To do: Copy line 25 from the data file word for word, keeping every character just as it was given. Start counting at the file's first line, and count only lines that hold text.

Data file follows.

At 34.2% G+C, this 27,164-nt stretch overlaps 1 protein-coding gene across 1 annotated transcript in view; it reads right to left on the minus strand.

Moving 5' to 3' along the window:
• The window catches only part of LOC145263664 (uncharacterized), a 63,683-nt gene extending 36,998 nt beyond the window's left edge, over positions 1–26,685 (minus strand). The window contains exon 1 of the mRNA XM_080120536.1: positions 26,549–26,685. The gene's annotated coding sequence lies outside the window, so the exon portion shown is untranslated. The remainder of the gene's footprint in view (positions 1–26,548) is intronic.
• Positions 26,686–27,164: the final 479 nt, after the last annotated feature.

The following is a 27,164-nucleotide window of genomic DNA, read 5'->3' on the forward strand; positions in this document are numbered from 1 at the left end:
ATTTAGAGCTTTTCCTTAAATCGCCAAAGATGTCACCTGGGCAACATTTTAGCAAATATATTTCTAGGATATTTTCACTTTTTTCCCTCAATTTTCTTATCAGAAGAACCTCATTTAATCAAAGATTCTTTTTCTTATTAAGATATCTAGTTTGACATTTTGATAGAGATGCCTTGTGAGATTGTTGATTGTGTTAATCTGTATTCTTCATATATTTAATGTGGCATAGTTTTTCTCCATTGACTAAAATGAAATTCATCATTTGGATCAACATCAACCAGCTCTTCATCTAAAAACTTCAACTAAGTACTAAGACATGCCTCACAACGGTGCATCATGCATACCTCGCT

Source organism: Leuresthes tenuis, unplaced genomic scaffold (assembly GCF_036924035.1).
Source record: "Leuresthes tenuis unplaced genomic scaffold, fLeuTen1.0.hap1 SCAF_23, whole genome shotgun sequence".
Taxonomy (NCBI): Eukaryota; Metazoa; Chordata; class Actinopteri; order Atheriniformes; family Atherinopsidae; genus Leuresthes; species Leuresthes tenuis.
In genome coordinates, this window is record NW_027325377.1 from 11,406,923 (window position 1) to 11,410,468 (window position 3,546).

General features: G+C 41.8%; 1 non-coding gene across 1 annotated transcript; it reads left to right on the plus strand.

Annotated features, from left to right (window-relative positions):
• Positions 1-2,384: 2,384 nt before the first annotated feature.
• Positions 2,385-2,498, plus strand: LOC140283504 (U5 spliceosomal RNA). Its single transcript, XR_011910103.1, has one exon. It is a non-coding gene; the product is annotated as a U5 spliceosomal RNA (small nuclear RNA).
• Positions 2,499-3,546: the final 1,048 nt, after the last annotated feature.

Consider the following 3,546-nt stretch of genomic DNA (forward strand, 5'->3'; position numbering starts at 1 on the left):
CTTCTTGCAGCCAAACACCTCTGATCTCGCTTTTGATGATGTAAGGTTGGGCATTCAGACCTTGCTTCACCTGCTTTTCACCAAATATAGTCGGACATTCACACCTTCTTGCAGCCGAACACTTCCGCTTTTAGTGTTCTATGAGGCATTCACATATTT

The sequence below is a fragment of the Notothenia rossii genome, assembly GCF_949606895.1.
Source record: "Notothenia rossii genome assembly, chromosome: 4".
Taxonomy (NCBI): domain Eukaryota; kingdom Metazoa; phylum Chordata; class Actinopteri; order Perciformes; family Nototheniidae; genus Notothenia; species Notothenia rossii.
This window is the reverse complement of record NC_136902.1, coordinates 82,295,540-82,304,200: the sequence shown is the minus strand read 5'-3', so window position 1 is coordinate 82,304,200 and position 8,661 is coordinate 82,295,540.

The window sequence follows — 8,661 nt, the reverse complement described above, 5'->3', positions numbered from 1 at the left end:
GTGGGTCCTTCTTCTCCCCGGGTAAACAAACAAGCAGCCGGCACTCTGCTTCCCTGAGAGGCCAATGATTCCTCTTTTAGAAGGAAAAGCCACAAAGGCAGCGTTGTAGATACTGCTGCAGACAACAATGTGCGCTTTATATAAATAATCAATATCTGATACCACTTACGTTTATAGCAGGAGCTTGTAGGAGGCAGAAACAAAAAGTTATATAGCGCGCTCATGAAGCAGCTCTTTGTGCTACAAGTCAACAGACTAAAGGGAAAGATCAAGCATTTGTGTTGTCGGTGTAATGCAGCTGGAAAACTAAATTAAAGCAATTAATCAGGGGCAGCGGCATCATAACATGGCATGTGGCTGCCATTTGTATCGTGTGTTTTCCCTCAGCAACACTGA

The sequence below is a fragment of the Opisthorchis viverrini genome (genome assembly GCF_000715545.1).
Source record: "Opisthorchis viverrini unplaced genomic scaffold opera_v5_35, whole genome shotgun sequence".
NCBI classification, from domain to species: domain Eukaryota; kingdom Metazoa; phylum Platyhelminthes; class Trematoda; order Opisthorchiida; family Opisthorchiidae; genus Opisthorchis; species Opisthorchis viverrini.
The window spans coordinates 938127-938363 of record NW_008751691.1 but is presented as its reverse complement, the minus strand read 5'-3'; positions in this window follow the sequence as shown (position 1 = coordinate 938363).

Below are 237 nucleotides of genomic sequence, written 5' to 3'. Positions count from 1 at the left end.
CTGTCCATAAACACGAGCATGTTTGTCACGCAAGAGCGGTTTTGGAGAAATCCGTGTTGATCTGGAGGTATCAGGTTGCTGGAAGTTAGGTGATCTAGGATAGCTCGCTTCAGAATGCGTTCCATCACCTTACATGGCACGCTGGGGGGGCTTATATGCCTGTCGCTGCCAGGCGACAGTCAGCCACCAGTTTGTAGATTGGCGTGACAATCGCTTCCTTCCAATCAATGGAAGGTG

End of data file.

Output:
Source record: "Opisthorchis viverrini unplaced genomic scaffold opera_v5_35, whole genome shotgun sequence".